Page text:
Embryonic stem cells (ESC) are self-renewing and can generate all cell types during normal development. Previous studies have begun to explore fates of ESCs and their mesodermal derivatives after injection into explanted intact metanephric kidneys and neonatal kidneys maturing in vivo. Here, we exploited a recently described recombinant organ culture model, mixing fluorescent quantum dot labeled mouse exogenous cells with host metanephric cells. We compared abilities of undifferentiated ESCs with ESC-derived mesodermal or non-mesodermal cells to contribute to tissue compartments within recombinant, chimeric metanephroi. ESC-derived mesodermal cells downregulated Oct4, a marker of undifferentiated cells, and, as assessed by locations of quantum dots, contributed to Wilms' tumor 1-expressing forming nephrons, synaptopodin-expressing glomeruli, and organic ion-transporting tubular epithelia. Similar results were observed when labeled native metanephric cells were recombined with host cells. In striking contrast, non-mesodermal ESC-derived cells strongly inhibited growth of embryonic kidneys, while undifferentiated ESCs predominantly formed Oct4 expressing colonies between forming nephrons and glomeruli. These findings clarify the conclusion that ESC-derived mesodermal cells have functional nephrogenic potential, supporting the idea that they could potentially replace damaged epithelia in diseased kidneys. On the other hand, undifferentiated ESCs and non-mesodermal precursors derived from ESCs would appear to be less suitable materials for use in kidney cell therapies.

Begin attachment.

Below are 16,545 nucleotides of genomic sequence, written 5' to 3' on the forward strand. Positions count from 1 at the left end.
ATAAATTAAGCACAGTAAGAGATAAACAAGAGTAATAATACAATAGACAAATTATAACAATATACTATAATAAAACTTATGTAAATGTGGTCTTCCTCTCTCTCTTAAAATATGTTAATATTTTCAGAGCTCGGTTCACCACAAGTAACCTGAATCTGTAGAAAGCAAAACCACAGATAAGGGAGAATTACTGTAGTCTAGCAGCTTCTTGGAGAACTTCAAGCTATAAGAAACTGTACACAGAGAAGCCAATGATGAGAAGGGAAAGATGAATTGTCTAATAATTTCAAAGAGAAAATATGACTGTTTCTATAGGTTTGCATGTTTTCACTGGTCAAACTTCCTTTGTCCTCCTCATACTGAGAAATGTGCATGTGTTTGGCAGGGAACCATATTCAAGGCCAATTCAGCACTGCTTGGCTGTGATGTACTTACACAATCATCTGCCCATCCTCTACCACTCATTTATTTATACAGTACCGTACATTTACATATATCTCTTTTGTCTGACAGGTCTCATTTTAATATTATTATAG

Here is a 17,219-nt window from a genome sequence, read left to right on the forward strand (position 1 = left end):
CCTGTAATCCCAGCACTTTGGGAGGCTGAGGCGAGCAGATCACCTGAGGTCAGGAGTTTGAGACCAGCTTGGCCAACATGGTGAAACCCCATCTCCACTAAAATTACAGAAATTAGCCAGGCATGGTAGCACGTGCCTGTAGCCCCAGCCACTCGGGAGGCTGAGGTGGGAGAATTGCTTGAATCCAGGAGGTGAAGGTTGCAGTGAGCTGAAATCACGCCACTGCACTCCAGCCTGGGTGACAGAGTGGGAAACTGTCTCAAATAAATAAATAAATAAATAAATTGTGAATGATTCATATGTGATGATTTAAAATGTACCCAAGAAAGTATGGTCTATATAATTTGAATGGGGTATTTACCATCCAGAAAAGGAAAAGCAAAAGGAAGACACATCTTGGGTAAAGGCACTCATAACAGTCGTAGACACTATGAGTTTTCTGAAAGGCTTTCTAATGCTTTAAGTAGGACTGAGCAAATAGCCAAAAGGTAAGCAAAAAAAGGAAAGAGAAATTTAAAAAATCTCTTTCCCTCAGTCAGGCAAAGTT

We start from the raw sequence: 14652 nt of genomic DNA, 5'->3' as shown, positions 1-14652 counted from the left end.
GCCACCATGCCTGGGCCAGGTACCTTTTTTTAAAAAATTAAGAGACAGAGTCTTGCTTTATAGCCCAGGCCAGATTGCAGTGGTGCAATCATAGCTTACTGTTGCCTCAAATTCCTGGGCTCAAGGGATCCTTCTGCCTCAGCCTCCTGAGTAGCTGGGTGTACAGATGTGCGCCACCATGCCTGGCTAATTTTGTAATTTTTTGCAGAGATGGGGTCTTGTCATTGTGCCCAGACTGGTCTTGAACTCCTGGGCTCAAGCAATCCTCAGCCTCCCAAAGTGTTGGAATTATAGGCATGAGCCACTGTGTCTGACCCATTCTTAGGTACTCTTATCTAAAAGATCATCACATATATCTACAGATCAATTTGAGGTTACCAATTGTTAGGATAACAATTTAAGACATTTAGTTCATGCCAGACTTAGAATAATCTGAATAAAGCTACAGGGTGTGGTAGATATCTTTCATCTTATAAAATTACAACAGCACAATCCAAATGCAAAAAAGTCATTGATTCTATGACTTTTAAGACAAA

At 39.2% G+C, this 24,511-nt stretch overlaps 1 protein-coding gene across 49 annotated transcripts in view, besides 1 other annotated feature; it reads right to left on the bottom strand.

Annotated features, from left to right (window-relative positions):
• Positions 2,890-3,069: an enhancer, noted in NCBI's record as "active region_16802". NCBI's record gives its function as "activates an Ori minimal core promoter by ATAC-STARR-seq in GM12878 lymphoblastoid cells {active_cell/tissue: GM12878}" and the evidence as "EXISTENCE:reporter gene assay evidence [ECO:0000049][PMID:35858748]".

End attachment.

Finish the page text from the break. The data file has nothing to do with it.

Keywords: differentiation; embryonic stem cell; kidney; mesoderm; metanephros; nephrogenesis; organic anion transport; quantum dot; rudiment.